My Child Won’t Stop Coughing — Is Vicks VapoRub Safe for Children?
I can’t tell you how many exasperated parents come to the ER in the middle of night because their child won’t stop coughing. Every so often, one child comes in coughing and smelling very distinctly of Vicks VapoRub. The American Academy of Pediatrics tells us that over the counter (OTC) cough suppressants are ineffective and sometimes potentially dangerous. For now I tell parents of children who don’t have asthma that their cough will likely go away in a week or so and, if they are over one year, they can try buckwheat honey as an effective natural cough suppressant.
Sois Vicks VapoRub safe for children?
Vicks VapoRub is a topical agent (you apply it to your skin), that contains these active ingredients:
Camphor(synthetic) 4.8% (Cough suppressant and topical analgesic)
Eucalyptus oil 1.2% (Cough suppressant)
Menthol 2.6% (Cough suppressant and topical analgesic).
Vicks also contains these inactive ingredients: cedar leaf oil, nutmeg oil, petrolatum, thymol, turpentine oil.
I will say that I personally am reluctant to apply turpentine or petrolatum to my chest or my child’s chest but let’s discuss the active ingredients.
Camphor; Camphor is an aromatic compound that has been shown to decrease chemically induced cough in guinea pigs. Camphor is also responsible for causing seizures in children. Vicks contains 4.8% camphor which is below the threshold of 11% enforced by the FDA. This means that your child would have to eat a significant amount of Vicks to reach toxic camphor levels (Yuck!).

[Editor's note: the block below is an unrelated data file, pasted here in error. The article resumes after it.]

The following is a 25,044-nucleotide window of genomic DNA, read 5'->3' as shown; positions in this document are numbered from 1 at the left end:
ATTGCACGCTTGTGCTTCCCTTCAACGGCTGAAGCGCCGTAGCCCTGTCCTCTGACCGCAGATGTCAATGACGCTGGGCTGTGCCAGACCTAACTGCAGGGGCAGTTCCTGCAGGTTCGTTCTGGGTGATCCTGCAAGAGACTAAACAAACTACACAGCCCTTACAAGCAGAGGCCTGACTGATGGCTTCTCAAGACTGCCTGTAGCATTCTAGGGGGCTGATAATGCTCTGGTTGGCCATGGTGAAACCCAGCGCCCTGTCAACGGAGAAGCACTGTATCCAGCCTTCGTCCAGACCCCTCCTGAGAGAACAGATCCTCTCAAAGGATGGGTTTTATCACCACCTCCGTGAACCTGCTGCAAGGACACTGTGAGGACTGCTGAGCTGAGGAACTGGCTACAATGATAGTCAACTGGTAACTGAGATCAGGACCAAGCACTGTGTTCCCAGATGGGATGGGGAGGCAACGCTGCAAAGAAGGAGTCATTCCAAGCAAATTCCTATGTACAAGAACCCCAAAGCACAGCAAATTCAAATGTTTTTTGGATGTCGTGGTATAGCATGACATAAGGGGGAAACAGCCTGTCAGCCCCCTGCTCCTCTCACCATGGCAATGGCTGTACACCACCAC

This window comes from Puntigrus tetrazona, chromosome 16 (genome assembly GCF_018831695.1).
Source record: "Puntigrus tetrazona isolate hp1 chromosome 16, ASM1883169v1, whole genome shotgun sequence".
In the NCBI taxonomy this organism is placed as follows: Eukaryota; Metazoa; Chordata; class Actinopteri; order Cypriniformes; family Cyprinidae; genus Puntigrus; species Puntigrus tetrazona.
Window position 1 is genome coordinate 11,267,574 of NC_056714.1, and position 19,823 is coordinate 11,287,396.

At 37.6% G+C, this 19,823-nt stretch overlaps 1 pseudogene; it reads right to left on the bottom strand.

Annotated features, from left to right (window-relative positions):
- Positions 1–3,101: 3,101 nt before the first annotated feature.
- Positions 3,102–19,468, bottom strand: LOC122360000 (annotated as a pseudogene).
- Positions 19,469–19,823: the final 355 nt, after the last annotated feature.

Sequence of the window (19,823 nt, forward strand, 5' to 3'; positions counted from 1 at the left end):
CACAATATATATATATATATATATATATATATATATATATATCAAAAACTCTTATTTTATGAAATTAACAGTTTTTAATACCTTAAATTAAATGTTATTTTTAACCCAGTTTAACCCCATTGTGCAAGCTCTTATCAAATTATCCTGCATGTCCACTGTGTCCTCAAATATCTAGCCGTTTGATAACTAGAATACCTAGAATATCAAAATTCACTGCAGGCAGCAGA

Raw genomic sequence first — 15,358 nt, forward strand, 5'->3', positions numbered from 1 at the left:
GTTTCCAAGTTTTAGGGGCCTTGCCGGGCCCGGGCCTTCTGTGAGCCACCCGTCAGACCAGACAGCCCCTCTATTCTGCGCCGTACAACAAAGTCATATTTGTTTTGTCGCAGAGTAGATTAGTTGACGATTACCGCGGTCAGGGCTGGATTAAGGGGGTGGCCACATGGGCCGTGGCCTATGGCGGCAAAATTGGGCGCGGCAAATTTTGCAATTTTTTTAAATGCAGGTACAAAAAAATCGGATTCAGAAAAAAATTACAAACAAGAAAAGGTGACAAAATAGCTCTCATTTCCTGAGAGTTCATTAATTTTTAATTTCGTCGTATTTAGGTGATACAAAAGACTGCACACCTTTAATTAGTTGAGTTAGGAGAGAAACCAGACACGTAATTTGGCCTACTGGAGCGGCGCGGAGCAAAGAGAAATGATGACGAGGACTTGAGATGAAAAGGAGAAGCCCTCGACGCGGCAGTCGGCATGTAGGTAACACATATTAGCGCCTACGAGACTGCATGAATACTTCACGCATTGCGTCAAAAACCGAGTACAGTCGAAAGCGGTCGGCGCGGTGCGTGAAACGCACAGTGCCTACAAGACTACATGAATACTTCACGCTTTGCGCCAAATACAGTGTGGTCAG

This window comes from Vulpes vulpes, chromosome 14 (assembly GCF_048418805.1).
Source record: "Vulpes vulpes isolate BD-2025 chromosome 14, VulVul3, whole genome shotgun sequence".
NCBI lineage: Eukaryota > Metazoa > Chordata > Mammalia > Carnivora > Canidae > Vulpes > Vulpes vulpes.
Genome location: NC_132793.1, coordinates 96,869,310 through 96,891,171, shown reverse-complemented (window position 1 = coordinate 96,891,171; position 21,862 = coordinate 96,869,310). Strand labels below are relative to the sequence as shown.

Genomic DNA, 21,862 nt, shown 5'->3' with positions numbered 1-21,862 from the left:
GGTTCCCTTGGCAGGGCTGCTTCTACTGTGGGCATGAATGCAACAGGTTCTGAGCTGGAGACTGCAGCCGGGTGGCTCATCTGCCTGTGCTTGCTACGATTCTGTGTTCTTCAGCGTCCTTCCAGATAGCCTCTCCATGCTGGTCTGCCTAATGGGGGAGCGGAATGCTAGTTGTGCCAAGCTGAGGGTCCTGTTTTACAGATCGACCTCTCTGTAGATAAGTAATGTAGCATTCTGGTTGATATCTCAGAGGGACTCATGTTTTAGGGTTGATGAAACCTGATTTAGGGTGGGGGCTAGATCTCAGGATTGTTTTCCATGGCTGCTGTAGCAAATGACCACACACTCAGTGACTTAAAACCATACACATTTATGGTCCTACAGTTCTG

Menthol; Menthol is the active ingredient in peppermint oil and has many physiologic effects. Menthol is responsible for that cool feeling that you experience when you use Vicks. It tricks your upper airway receptors into thinking that your body is experience a cold sensation and gives the impression of acting as a decongestant. That being said, menthol has no effect on decreasing mucus production. Animal studies in ferrets actually show increased mucus production when exposed to menthol.
Eucalyptus oil smells great. There are no great studies on its role in alleviating cough symptoms.
What’s the Evidence?
A paper published in Pediatrics in 2010 suggests that children ages 2 to 11 years had improved cough symptoms and better sleep than those who had plain petrolatum applied to their chest. While this was a randomized control trial, this study had some issues, namely:
1. the author was funded by Proctor and Gamble who manufactures Vicks VapoRub
2. it was impossible for study subjects not to figure out that they were receiving Vicks since the smell is very distinctive.
In the meantime, I would say Vicks VapoRub is OK to apply to your child’s chest if you are willing to accept the risk of skin irritation, contact dermatitis and nasal irritation. Do not apply Vicks VapoRub near your child’s face. There are cases of kids who suffer real respiratory difficulties when Vicks was applied to the nostrils. Also menthol (found in Vicks) has been associated with respiratory arrest in infants. Vicks VapoRub should not be used in kids under 2 years of age.
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